47 47 Correlation Vs. Casuation Perhaps the most irresistible thinking error is to assume that correlation proves causation. Correlation reveals how closely two things vary together and thus how well one predicts the other. However, the fact that events are correlated does not mean that one causes the other. Thus, while correlation enables prediction, it does not provide explanation.

48 48 Correlations Exercise

49 49 Scatter Plots Researchers depict scores on graphs called scatterplots; each point plots the value of two variables. The correlation coefficient helps us to see the world more clearly by revealing the extent to which two things relate.

50 50

51 51 Illusory Correlation The perception of a relationship where none exists, often occurs because our belief that a relationship exists leads us to notice and recall confirming instances of that belief. Because we are sensitive to unusual events, we are especially likely to notice and remember the occurrence of two such events in sequence, for example, a premonition of an unlikely phone call followed by the call.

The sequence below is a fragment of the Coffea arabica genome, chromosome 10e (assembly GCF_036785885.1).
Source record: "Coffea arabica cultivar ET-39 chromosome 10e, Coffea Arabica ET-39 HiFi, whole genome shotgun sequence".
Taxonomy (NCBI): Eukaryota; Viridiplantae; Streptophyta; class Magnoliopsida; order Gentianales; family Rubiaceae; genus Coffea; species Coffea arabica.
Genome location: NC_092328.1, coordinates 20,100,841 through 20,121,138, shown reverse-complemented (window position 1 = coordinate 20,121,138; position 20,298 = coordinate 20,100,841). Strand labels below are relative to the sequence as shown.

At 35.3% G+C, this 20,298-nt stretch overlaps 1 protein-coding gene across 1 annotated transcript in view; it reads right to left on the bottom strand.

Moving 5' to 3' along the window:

52 52 Given even random data, we look for meaningful patterns. We usually find order because random sequences often don’t look random. Apparent patterns and streaks (such as repeating digits) occur more often than people expect. Failing to see random occurrences for what they are can lead us to seek extraordinary explanations for ordinary events.

53 53 Failure to take into account all the relevant information also helps explain certain common misconceptions: (1) because more accidents occur at home than elsewhere, we may believe it’s more dangerous to be at home, and (2) because more violence is committed against members of one’s own family than against anyone else, we may conclude it is more dangerous to be around family members than around strangers.